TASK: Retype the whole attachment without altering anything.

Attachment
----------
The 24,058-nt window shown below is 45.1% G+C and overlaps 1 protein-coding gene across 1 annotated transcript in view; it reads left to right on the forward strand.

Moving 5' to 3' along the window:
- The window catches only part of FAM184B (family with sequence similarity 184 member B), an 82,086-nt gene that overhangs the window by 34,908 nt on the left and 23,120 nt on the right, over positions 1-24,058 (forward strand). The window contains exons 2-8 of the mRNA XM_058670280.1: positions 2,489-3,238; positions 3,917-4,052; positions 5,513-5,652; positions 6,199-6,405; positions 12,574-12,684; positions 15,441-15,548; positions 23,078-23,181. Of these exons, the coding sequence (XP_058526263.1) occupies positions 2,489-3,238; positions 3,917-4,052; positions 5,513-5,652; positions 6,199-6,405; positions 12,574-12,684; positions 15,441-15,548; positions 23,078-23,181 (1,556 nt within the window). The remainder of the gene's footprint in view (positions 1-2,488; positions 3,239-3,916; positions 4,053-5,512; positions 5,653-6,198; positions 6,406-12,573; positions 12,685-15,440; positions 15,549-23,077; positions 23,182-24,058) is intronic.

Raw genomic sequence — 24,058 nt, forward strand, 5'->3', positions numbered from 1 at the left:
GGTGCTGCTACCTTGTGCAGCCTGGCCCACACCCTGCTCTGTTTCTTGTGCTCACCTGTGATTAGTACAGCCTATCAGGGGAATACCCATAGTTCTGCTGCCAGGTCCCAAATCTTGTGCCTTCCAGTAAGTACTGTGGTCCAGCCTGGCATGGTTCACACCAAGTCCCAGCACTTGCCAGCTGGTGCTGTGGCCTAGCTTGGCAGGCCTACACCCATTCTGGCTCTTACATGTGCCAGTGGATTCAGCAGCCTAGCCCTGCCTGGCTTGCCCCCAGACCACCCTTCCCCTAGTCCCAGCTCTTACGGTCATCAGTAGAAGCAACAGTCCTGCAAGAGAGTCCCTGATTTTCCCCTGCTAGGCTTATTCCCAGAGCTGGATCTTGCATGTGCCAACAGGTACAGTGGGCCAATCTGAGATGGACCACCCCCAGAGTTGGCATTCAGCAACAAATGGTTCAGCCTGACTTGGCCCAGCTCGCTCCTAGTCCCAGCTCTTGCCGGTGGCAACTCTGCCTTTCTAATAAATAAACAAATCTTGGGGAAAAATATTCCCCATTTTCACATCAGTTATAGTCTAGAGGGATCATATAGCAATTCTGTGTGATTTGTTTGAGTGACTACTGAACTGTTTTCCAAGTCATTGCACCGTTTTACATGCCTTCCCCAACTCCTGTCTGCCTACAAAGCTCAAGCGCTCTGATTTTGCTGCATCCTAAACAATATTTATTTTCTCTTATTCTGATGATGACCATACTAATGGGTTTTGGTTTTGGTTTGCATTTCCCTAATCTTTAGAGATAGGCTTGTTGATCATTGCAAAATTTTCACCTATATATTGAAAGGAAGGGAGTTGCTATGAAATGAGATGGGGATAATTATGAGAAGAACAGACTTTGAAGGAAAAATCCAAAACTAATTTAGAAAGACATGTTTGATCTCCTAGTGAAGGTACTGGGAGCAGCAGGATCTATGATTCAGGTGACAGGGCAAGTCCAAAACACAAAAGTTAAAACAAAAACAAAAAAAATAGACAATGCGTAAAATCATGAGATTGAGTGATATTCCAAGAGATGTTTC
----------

The 24,058-nt window shown below is 45.1% G+C and overlaps 1 protein-coding gene across 1 annotated transcript in view; it reads left to right on the forward strand.

Moving 5' to 3' along the window:
- The window catches only part of FAM184B (family with sequence similarity 184 member B), an 82,086-nt gene that overhangs the window by 34,908 nt on the left and 23,120 nt on the right, over positions 1-24,058 (forward strand). The window contains exons 2-8 of the mRNA XM_058670280.1: positions 2,489-3,238; positions 3,917-4,052; positions 5,513-5,652; positions 6,199-6,405; positions 12,574-12,684; positions 15,441-15,548; positions 23,078-23,181. Of these exons, the coding sequence (XP_058526263.1) occupies positions 2,489-3,238; positions 3,917-4,052; positions 5,513-5,652; positions 6,199-6,405; positions 12,574-12,684; positions 15,441-15,548; positions 23,078-23,181 (1,556 nt within the window). The remainder of the gene's footprint in view (positions 1-2,488; positions 3,239-3,916; positions 4,053-5,512; positions 5,653-6,198; positions 6,406-12,573; positions 12,685-15,440; positions 15,549-23,077; positions 23,182-24,058) is intronic.

Raw genomic sequence — 24,058 nt, forward strand, 5'->3', positions numbered from 1 at the left:
GGTGCTGCTACCTTGTGCAGCCTGGCCCACACCCTGCTCTGTTTCTTGTGCTCACCTGTGATTAGTACAGCCTATCAGGGGAATACCCATAGTTCTGCTGCCAGGTCCCAAATCTTGTGCCTTCCAGTAAGTACTGTGGTCCAGCCTGGCATGGTTCACACCAAGTCCCAGCACTTGCCAGCTGGTGCTGTGGCCTAGCTTGGCAGGCCTACACCCATTCTGGCTCTTACATGTGCCAGTGGATTCAGCAGCCTAGCCCTGCCTGGCTTGCCCCCAGACCACCCTTCCCCTAGTCCCAGCTCTTACGGTCATCAGTAGAAGCAACAGTCCTGCAAGAGAGTCCCTGATTTTCCCCTGCTAGGCTTATTCCCAGAGCTGGATCTTGCATGTGCCAACAGGTACAGTGGGCCAATCTGAGATGGACCACCCCCAGAGTTGGCATTCAGCAACAAATGGTTCAGCCTGACTTGGCCCAGCTCGCTCCTAGTCCCAGCTCTTGCCGGTGGCAACTCTGCCTTTCTAATAAATAAACAAATCTTGGGGAAAAATATTCCCCATTTTCACATCAGTTATAGTCTAGAGGGATCATATAGCAATTCTGTGTGATTTGTTTGAGTGACTACTGAACTGTTTTCCAAGTCATTGCACCGTTTTACATGCCTTCCCCAACTCCTGTCTGCCTACAAAGCTCAAGCGCTCTGATTTTGCTGCATCCTAAACAATATTTATTTTCTCTTATTCTGATGATGACCATACTAATGGGTTTTGGTTTTGGTTTGCATTTCCCTAATCTTTAGAGATAGGCTTGTTGATCATTGCAAAATTTTCACCTATATATTGAAAGGAAGGGAGTTGCTATGAAATGAGATGGGGATAATTATGAGAAGAACAGACTTTGAAGGAAAAATCCAAAACTAATTTAGAAAGACATGTTTGATCTCCTAGTGAAGGTACTGGGAGCAGCAGGATCTATGATTCAGGTGACAGGGCAAGTCCAAAACACAAAAGTTAAAACAAAAACAAAAAAAATAGACAATGCGTAAAATCATGAGATTGAGTGATATTCCAAGAGATGTTTC